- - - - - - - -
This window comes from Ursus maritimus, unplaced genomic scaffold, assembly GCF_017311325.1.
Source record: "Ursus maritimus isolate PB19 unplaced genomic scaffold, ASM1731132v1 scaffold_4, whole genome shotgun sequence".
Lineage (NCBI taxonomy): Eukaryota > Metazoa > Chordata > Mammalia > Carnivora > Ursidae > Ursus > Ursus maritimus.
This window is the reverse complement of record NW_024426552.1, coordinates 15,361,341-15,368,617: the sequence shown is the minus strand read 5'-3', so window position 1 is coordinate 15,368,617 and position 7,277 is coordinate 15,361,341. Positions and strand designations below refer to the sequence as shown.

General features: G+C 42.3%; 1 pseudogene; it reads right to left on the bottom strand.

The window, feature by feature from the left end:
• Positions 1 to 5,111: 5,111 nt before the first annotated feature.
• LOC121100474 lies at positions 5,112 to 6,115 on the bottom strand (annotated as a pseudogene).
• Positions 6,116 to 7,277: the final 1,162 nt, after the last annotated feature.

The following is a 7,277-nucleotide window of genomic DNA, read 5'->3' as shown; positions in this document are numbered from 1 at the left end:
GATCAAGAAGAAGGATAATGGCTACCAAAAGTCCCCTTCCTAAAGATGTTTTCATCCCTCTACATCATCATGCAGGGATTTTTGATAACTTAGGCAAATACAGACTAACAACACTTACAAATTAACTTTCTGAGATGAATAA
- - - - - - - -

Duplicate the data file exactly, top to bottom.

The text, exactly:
This window comes from Ursus maritimus, unplaced genomic scaffold, assembly GCF_017311325.1.
Source record: "Ursus maritimus isolate PB19 unplaced genomic scaffold, ASM1731132v1 scaffold_4, whole genome shotgun sequence".
Lineage (NCBI taxonomy): Eukaryota > Metazoa > Chordata > Mammalia > Carnivora > Ursidae > Ursus > Ursus maritimus.
This window is the reverse complement of record NW_024426552.1, coordinates 15,361,341-15,368,617: the sequence shown is the minus strand read 5'-3', so window position 1 is coordinate 15,368,617 and position 7,277 is coordinate 15,361,341. Positions and strand designations below refer to the sequence as shown.

General features: G+C 42.3%; 1 pseudogene; it reads right to left on the bottom strand.

The window, feature by feature from the left end:
• Positions 1 to 5,111: 5,111 nt before the first annotated feature.
• LOC121100474 lies at positions 5,112 to 6,115 on the bottom strand (annotated as a pseudogene).
• Positions 6,116 to 7,277: the final 1,162 nt, after the last annotated feature.

The following is a 7,277-nucleotide window of genomic DNA, read 5'->3' as shown; positions in this document are numbered from 1 at the left end:
GATCAAGAAGAAGGATAATGGCTACCAAAAGTCCCCTTCCTAAAGATGTTTTCATCCCTCTACATCATCATGCAGGGATTTTTGATAACTTAGGCAAATACAGACTAACAACACTTACAAATTAACTTTCTGAGATGAATAA